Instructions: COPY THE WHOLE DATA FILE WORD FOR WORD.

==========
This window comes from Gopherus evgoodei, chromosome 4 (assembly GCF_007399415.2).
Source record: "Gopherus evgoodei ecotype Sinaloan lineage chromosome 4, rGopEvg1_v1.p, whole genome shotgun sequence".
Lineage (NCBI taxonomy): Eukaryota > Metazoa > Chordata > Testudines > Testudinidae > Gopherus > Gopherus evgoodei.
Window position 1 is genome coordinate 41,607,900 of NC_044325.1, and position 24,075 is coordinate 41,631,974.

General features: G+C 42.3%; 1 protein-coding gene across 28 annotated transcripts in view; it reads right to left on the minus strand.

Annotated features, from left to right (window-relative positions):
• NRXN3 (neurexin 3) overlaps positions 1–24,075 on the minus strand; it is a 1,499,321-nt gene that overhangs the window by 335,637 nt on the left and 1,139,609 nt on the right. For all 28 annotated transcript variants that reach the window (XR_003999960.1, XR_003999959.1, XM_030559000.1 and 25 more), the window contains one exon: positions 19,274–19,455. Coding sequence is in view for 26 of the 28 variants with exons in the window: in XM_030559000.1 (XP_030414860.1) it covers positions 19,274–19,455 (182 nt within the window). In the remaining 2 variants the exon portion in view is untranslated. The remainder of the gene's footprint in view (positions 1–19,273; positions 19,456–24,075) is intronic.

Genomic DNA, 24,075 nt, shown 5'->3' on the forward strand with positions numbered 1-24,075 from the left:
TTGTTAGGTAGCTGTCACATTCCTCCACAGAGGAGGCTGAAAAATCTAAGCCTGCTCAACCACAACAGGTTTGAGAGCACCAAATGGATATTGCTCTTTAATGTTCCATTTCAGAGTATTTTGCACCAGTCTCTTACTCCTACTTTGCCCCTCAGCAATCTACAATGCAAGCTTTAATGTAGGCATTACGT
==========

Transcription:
This window comes from Gopherus evgoodei, chromosome 4 (assembly GCF_007399415.2).
Source record: "Gopherus evgoodei ecotype Sinaloan lineage chromosome 4, rGopEvg1_v1.p, whole genome shotgun sequence".
Lineage (NCBI taxonomy): Eukaryota > Metazoa > Chordata > Testudines > Testudinidae > Gopherus > Gopherus evgoodei.
Window position 1 is genome coordinate 41,607,900 of NC_044325.1, and position 24,075 is coordinate 41,631,974.

General features: G+C 42.3%; 1 protein-coding gene across 28 annotated transcripts in view; it reads right to left on the minus strand.

Annotated features, from left to right (window-relative positions):
• NRXN3 (neurexin 3) overlaps positions 1–24,075 on the minus strand; it is a 1,499,321-nt gene that overhangs the window by 335,637 nt on the left and 1,139,609 nt on the right. For all 28 annotated transcript variants that reach the window (XR_003999960.1, XR_003999959.1, XM_030559000.1 and 25 more), the window contains one exon: positions 19,274–19,455. Coding sequence is in view for 26 of the 28 variants with exons in the window: in XM_030559000.1 (XP_030414860.1) it covers positions 19,274–19,455 (182 nt within the window). In the remaining 2 variants the exon portion in view is untranslated. The remainder of the gene's footprint in view (positions 1–19,273; positions 19,456–24,075) is intronic.

Genomic DNA, 24,075 nt, shown 5'->3' on the forward strand with positions numbered 1-24,075 from the left:
TTGTTAGGTAGCTGTCACATTCCTCCACAGAGGAGGCTGAAAAATCTAAGCCTGCTCAACCACAACAGGTTTGAGAGCACCAAATGGATATTGCTCTTTAATGTTCCATTTCAGAGTATTTTGCACCAGTCTCTTACTCCTACTTTGCCCCTCAGCAATCTACAATGCAAGCTTTAATGTAGGCATTACGT